Christ, Convictions, and CriticismJuly 1, 2013
I see it more and more these days: division among brethren. I hear, and thanks to social media, see the contention that is taking place among the body of Christ. And it doesn’t matter what group, denomination or “movement” you may be associated with- bickering in this generation is rampant.
Do not get me wrong, there are some things to which we must contend. The precious doctrines of the church are worth separating over. I cannot stand in fellowship with someone who refuses to believe in the virgin birth, the deity of Christ, the imminent return of the Lord, or the inspiration of Scripture, etc. As a matter of fact, we are instructed to “earnestly” contend for the faith. Some things not only warrant our division, but our death if necessary.
However, much of the squabbling that takes place today has little association with the fundamentals of the faith. Most of the divisive issues that trouble the modern church are birthed out of preferences.
Vance Havner commented years ago about some of his hypercritical brethren, “They have ‘separated’ themselves so many times; they cannot even get along with themselves.” Before we start pointing our finger, we must all admit to having preferences- I certainly do.
I could give you a long list of preferences that I have adopted over the years, but I will not bore you with my thoughts. Some of those preferences are rooted in biblical conviction, in those convictions I stand my ground; but to be honest, some of the preferences are just that- preferences. The preferences that are not rooted in biblical conviction shouldn’t be used as a platform to crucify another brother that has a slightly different approach.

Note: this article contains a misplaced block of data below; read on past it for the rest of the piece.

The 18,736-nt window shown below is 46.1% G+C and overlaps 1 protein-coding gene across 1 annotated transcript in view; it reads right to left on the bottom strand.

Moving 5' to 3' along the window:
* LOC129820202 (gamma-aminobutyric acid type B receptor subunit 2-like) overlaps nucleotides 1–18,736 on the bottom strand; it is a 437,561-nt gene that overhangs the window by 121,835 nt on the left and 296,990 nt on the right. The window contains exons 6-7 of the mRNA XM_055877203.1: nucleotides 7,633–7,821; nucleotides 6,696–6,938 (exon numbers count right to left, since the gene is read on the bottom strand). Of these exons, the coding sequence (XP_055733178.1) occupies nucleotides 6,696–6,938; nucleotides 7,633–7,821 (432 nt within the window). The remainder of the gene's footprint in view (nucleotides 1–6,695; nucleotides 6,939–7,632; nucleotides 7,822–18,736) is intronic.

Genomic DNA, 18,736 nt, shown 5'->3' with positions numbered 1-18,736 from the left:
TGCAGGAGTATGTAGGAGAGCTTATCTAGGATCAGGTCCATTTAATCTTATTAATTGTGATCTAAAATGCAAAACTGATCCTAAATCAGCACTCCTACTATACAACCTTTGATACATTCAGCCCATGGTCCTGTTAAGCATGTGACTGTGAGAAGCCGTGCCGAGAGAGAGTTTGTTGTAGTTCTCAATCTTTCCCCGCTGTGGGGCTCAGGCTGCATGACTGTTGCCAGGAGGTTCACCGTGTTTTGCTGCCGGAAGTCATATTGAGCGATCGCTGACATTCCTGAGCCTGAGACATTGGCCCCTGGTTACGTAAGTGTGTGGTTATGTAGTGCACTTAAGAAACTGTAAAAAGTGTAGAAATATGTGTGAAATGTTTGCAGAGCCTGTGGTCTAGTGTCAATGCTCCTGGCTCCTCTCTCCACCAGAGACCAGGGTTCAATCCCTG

For me, Christ is enough. Camps, clicks, and crusades are all well and good if they are used to promote Christ and the Great Commission. Many, who are adamantly fighting for whatever reason has in reality, hindered the body of Christ through their criticism and contention. Our focus should be in the same direction as our faith– looking unto Jesus. Christ did not die for me to argue about carpet, songbooks, or screens. He died to redeem sinners from their sin; furthermore, He called us to be co-laborers. Instead of striving together, many want to be in strife with one another. For me Christ is enough, my liberty is in Him!